Anticipated Tightened Data Privacy Regulations: Raid on Worldcoin

By Paul Haswell and Sarah Kwong

In late January 2024, Hong Kong’s privacy watchdog, the Personal Data Privacy Commission (“PCPD”) raided six premises of Worldcoin, a cryptocurrency initiative co-founded by Sam Altman, that requires an iris scan from clients for identification purposes and also for earning tokens. The PCPD conducted an investigation into Worldcoin’s operations, suspecting that its sensitive personal data (i.e. iris information) collection practices might infringe the Personal Data Privacy Ordinance (Cap. 486).

The PCPD’s move was of its own volition and not in response to a complaint, and this proactive gesture has received mixed reactions – facial recognition and iris scans are not unusual identity verification measures for cryptocurrency platforms, although Worldcoin’s approach of giving a coin reward in exchange is likely what piqued the PCPD’s interest. Some fear that this might deter platform players’ interest in Hong Kong, whilst others welcome the tightened approach to offer more the public more protection. Nevertheless, this move might shed some light to the approach of the authorities going forward, which recently announced proposed legislative amendments to the city’s privacy laws.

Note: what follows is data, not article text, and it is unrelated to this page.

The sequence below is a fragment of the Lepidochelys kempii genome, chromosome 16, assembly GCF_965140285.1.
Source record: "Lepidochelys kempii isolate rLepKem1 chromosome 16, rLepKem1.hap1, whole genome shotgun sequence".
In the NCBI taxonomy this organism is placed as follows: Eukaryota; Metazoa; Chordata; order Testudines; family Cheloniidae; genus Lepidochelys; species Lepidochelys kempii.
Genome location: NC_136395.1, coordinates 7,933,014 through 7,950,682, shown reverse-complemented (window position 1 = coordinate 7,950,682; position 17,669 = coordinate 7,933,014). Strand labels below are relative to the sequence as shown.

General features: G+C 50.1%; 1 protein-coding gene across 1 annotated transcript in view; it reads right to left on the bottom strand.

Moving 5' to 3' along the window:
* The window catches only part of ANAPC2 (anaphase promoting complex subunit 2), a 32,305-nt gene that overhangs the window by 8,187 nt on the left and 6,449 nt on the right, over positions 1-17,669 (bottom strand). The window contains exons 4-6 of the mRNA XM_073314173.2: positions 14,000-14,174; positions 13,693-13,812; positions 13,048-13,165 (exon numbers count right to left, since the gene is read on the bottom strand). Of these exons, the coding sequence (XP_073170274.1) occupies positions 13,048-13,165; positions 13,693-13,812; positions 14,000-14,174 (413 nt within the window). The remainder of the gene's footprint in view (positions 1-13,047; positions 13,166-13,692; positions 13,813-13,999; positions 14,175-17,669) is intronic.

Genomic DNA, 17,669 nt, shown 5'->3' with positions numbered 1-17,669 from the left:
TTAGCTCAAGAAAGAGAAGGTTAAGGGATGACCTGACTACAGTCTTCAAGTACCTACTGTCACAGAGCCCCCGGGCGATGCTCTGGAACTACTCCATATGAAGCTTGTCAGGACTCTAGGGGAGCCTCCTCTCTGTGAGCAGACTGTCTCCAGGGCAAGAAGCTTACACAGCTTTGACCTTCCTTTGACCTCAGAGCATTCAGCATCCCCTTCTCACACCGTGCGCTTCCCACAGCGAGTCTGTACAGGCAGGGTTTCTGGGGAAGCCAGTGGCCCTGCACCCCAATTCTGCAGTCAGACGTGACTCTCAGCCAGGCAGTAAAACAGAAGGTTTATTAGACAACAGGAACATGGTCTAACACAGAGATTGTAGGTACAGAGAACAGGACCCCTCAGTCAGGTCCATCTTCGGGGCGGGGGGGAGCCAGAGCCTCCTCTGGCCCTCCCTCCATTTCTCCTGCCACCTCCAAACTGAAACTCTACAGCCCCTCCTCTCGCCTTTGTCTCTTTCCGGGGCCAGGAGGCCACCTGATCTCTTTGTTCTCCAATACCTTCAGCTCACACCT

By way of background, the Ordinance was passed in 1995, and only underwent two major amendments to combat direct marketing provisions in 2012 and doxing acts in 2021. Many consider the current Ordinance to be over-simplified compared to similar regimes in Asia, and some revisions are required to keep up with new data privacy challenges and to address public concerns, including the long overdue introduction of a mandatory data breach notification mechanism, stricter data retention policies, and the direct regulation of data processors.

While PCPD intends to consider data protection laws of other jurisdictions, comparisons between the upcoming amendments and the latest data protection and cybersecurity regulations in Mainland China can be expected given that China’s regulatory framework is much more stringent and advanced.

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